First published on Patrick Dunford
Any electronic geek such as myself knows that LEDs used to be these little red, green or orange pilot lights on electrical appliances, just a little speck of light that would tell you a device was powered up or maybe your radio was tuned in correctly. Seven segment displays was another major application of LEDs on calculators and some early watches. I can well remember the futuristic looking Texas Instrument plastic LED watches that had to be turned on with a button press to show the time. Although LEDs are generally much more efficient than incandescent bulbs, in battery devices the power consumption can still be significant, and more attractive and significantly more efficient backlit LCD seven segmenters becoming available relegated this type of LED display out of contention a long time ago now and it is rare to see them in anything today.
But at any rate they were mostly only red, less commonly green, orange or yellow back then and although we did see some attempts to produce higher power lights back then for a wider range of applications, yellow was not that attractive a colour for a lot of purposes and LEDs still did not get a wider application. It is about 50 years since these early LEDs came into widespread use around 1970. However, it was around that time that the first blue LED was designed and prototyped but it took further development in the 1990s before they were available at reasonable cost and brightness. This meant for the first time it was possible to combine red, green and blue emitters together to produce white light, and therefore the development of LED lamps for domestic lighting applications became possible for the first time. With further improvements both in brightness and cost, LED lamps have now become a cost effective alternative to compact fluorescent and incandescent bulbs in the home with the ability to achieve significant power savings over the older types of lamp.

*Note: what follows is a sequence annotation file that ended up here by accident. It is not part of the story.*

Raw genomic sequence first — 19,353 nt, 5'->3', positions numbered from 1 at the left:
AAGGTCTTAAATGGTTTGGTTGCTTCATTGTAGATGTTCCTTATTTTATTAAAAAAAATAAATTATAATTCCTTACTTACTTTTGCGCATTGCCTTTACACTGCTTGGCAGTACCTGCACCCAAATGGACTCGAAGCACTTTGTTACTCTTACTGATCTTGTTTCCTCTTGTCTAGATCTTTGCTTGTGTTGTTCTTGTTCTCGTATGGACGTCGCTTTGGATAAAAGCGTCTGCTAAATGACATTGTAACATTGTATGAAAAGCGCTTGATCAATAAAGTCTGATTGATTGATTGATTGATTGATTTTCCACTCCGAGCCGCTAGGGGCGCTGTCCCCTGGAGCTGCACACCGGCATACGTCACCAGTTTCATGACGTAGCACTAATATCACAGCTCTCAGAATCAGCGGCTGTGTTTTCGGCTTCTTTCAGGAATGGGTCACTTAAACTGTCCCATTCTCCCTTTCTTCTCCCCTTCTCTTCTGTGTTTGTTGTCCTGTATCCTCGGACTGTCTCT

My recollection is the Philips and other brands of LED light bulb becoming available in our supermarkets about 5-6 years ago but it may be more recent than that. I needed little incentive to replace all the bulbs in my house with these devices, but it was obvious then that Philips were dumping old stock of obsolete products into the NZ market as their bulbs were significantly bulkier than Panasonic product available from a different retail chain. Over time the next generation product became available with the 100W equivalent lamps becoming the size of a traditional incandescent, an important consideration for some types of enclosed fittings where larger bulbs would not fit. I used a Panasonic bulb in an outside light at home because the Philips offering was much too large. My early choice of product was warm white around 3000K colour temperature but later on I decided to change everything to cool daylight or 6000 – 6500K colour temperature, but still have a pile of the warm daylight bulbs because they last so long. Most common in my house is the 13W type that produce about 1400 lumens, probably second generation of Philips in NZ. Because I haven’t needed to buy more, I don’t have the more efficient current generation (3rd?) that are typically in the supermarkets at the moment, an example being 12 W 1360 lumens. But in fact the current range of product internationally (4th gen?) has efficiency around 130 lumens per watt rather than the 110-115 lm/W we are seeing with what we can buy through the standard retail chains in NZ.